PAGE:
The Guitar Player by Johannes Vermeer.
A Baroque guitar is a small guitar of the Baroque period (c. 1600–1750) with four, five, or more courses of gut strings and moveable gut frets. The first (highest pitched) course was often a single string. Baroque guitars typically had a single, central rose as a soundhole and between eight and ten gut frets. The courses' pitches were by no means set in stone, a characteristic shared with the vihuela: they were often changed to suit the music being performed.
Initially, the Baroque guitar had four courses. By the end of the fifteenth century, five-, six-, and even seven-course guitars were being used. In Italy the six- and seven-course guitars were often referred to as viola da mano or 'hand viola', as opposed to the viola da arco or 'bowed viola'.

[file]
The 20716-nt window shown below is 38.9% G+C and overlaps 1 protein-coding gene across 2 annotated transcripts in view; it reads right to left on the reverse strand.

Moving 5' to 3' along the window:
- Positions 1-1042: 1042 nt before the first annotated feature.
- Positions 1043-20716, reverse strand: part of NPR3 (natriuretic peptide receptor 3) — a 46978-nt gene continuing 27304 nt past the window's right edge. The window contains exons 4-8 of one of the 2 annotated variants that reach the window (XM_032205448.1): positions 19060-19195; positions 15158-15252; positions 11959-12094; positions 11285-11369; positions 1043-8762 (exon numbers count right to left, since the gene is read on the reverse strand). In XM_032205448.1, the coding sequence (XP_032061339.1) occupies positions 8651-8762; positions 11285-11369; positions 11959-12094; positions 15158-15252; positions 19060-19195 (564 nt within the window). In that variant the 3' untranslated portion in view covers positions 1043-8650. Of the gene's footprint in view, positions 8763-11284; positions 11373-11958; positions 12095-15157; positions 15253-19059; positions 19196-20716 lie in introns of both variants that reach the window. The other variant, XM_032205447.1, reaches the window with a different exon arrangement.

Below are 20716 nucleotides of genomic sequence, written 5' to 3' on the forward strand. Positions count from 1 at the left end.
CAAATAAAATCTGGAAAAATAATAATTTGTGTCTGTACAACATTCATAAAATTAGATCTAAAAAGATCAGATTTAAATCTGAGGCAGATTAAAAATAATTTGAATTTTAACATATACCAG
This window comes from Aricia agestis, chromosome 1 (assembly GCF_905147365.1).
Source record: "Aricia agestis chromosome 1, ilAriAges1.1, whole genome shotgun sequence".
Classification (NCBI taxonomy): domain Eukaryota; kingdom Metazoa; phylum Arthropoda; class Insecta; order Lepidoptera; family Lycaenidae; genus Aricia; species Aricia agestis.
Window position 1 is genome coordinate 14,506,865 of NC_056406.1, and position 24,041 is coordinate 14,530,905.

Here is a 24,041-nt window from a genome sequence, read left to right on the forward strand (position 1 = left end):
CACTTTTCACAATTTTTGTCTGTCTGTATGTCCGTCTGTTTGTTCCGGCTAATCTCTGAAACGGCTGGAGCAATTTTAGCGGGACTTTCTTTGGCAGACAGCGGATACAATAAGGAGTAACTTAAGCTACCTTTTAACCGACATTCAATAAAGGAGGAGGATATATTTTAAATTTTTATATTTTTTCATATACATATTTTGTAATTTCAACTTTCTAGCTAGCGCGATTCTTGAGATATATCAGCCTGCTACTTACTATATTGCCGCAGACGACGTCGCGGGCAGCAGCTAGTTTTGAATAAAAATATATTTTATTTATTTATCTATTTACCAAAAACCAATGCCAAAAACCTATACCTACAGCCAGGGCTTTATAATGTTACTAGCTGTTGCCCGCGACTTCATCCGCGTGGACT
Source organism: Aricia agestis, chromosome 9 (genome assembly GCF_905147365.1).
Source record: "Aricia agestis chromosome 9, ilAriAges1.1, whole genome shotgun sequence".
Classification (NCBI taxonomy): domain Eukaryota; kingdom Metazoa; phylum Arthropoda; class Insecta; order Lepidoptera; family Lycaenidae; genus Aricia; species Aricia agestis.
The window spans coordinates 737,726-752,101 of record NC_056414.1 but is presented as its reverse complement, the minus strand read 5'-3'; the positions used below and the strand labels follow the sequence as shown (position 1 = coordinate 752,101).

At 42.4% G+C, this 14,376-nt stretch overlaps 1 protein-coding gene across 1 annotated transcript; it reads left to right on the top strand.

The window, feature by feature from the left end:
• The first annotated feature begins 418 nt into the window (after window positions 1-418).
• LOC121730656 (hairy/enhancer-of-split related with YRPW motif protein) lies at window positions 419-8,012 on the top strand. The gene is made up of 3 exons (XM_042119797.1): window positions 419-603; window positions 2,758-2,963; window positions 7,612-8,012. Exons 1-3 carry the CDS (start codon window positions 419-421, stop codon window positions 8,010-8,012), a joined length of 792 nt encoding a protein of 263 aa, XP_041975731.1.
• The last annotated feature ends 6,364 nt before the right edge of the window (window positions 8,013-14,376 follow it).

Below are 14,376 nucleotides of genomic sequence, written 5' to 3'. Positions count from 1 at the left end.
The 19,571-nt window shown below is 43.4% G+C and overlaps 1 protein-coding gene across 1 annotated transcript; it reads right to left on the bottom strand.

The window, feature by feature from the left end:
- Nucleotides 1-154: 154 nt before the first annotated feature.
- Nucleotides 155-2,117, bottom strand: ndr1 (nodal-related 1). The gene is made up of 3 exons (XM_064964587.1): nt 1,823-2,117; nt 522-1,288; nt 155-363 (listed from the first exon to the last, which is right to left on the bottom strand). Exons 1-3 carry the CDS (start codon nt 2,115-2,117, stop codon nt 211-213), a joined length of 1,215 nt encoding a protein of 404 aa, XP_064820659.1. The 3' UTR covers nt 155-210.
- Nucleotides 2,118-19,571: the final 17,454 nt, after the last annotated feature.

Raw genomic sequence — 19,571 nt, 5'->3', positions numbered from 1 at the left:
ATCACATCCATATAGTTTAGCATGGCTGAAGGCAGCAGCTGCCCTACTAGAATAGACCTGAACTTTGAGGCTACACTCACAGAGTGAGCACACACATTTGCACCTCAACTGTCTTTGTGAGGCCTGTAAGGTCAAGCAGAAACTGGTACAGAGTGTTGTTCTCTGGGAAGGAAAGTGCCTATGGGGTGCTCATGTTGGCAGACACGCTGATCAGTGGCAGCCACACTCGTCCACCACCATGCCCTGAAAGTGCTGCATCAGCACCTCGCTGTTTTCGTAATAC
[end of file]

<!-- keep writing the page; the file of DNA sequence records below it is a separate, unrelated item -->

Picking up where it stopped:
The Spanish vihuelistas looked down at the guitar as a crude instrument, limited to peasant strumming. However, the guitar continued to grow in popularity, while the vihuela became virtually extinct by the early seventeenth century. Eventually, the Baroque guitar displaced the Renaissance lute. Louis XIV was said to play the guitar well, and this forced the top lutenists of the day to add it to their resumés.